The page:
Went to check RQG and it has relatively reasonable prices for spirit magic 30L for many healing is 50L per point. So the earnings for an initiate who concentrates on teaching would be 40*50L a year for heal 1 if he has that many customers. That would make him a wealthy man at 2000L a year. If he teaches heal 3 = 6000 (it takes a week of work to learn any spirit spell), if he teaches heal 6 = 12000 - so quite wealthy person. Discount if not so many customers and some of that goes to temple - but then temple might be very rich and there must be nice treasure chest somewhere. 

RQG Crafter base income for a year is 80-160L, farmer 80L, warriors seem to be at 60L a year. These seem to be a bit on the low side for other studies.  This would seem to indicate that it would take year's half a year's all salary for farmer to learn healing 1. That sounds a bit steep to get magic ubiquitous (a few but not many spirit magic spells with some points per person) but maybe doable. Selling some spells at half price to cult members would help and would entice people to join the cults.  The cults get too rich though so that does not sound right.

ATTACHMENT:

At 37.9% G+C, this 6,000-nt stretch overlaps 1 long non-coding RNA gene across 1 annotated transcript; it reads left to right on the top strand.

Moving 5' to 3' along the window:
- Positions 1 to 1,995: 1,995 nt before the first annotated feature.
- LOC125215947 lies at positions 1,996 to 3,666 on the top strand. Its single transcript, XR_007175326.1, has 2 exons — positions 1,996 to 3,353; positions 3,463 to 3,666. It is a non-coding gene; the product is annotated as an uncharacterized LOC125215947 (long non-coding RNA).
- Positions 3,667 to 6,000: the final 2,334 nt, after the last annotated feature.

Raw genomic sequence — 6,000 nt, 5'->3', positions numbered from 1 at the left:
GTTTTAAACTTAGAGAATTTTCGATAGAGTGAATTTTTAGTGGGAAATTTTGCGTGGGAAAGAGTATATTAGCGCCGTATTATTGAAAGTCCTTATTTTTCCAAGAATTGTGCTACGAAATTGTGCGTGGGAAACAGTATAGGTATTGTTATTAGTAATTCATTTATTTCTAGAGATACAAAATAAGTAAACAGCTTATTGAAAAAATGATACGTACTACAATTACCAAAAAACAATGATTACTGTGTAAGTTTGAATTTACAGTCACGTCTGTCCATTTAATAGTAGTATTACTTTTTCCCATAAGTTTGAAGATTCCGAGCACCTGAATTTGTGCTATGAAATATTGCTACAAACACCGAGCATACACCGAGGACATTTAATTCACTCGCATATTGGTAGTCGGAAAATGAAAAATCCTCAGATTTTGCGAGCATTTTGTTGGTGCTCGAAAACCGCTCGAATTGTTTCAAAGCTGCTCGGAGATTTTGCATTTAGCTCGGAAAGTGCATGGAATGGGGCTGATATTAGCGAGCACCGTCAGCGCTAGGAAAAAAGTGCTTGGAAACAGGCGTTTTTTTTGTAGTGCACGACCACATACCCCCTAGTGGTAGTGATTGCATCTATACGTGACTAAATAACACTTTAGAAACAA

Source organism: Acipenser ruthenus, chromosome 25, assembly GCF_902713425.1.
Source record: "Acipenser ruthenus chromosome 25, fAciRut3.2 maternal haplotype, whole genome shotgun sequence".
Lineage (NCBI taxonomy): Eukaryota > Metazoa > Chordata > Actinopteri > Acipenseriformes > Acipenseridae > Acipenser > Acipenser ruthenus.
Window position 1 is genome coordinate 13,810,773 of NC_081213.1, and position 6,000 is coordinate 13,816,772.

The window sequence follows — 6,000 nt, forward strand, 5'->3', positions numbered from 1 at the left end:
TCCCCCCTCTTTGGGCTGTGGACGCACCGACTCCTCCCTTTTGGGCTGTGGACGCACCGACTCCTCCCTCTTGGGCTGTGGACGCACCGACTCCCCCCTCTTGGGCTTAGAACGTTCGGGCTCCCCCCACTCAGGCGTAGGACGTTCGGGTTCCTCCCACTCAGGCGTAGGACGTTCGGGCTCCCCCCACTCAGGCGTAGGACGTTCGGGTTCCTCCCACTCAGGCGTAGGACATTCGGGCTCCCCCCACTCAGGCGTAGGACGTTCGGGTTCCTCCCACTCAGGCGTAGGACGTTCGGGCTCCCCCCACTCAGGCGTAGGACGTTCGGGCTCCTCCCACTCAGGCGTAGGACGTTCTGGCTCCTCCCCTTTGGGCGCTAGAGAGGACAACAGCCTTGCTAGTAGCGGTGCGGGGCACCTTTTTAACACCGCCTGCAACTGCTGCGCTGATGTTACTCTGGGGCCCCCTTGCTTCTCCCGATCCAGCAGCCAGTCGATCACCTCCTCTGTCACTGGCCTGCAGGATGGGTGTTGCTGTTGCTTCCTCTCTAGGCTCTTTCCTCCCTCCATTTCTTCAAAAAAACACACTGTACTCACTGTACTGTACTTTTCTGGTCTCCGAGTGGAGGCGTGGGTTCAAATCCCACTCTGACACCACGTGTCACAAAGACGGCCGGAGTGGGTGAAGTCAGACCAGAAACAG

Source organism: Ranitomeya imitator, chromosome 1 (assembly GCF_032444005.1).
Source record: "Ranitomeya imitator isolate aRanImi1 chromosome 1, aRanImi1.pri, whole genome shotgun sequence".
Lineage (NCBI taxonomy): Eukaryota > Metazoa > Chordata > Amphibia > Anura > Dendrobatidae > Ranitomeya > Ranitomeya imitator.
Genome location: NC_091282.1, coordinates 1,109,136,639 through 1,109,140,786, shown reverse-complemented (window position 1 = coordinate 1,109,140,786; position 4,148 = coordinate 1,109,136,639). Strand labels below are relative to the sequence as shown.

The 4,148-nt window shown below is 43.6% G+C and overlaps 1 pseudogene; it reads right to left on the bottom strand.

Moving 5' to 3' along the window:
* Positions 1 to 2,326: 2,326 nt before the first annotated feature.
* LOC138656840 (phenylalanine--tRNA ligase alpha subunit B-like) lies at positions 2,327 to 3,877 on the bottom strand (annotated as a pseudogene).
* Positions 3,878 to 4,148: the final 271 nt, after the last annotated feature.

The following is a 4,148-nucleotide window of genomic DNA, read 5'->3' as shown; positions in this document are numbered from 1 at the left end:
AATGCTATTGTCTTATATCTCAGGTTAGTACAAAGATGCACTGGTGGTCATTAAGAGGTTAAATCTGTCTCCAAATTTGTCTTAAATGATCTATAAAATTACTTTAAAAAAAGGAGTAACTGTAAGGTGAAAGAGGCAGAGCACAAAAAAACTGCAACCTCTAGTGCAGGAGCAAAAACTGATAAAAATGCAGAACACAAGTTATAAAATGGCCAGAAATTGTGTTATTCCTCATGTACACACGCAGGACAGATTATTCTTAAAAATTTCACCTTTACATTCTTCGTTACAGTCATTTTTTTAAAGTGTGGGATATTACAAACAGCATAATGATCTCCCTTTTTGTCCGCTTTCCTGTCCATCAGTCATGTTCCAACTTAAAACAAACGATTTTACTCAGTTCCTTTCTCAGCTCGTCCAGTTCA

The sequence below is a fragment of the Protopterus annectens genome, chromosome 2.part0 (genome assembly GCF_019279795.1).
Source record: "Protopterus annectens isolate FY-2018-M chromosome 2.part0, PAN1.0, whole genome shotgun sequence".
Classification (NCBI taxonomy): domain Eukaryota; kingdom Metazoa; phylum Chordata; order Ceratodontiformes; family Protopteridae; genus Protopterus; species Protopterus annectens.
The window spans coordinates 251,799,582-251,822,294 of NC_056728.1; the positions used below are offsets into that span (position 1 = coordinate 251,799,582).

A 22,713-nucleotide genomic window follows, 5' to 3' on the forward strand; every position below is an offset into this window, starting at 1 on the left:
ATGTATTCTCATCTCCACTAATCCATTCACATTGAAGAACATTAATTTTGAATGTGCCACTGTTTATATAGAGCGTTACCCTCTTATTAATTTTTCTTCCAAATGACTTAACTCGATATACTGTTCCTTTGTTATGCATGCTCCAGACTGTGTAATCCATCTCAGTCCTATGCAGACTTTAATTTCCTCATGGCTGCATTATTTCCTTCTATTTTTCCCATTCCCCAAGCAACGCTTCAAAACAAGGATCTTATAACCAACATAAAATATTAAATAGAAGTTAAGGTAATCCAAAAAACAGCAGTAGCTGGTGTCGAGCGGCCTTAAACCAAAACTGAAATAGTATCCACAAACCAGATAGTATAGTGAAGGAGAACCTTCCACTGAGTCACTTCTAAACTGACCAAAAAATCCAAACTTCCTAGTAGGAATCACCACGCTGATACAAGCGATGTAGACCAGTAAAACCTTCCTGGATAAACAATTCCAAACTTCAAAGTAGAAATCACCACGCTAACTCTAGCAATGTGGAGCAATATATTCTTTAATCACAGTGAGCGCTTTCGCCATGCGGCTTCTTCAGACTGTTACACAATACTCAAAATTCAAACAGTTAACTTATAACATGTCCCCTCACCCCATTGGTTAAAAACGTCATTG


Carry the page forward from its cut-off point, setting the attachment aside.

RQG also states that cult may teach some of its spells for free. 

Could not find any price for rune spells quickly from the RQG - they might be just pow sacrifices.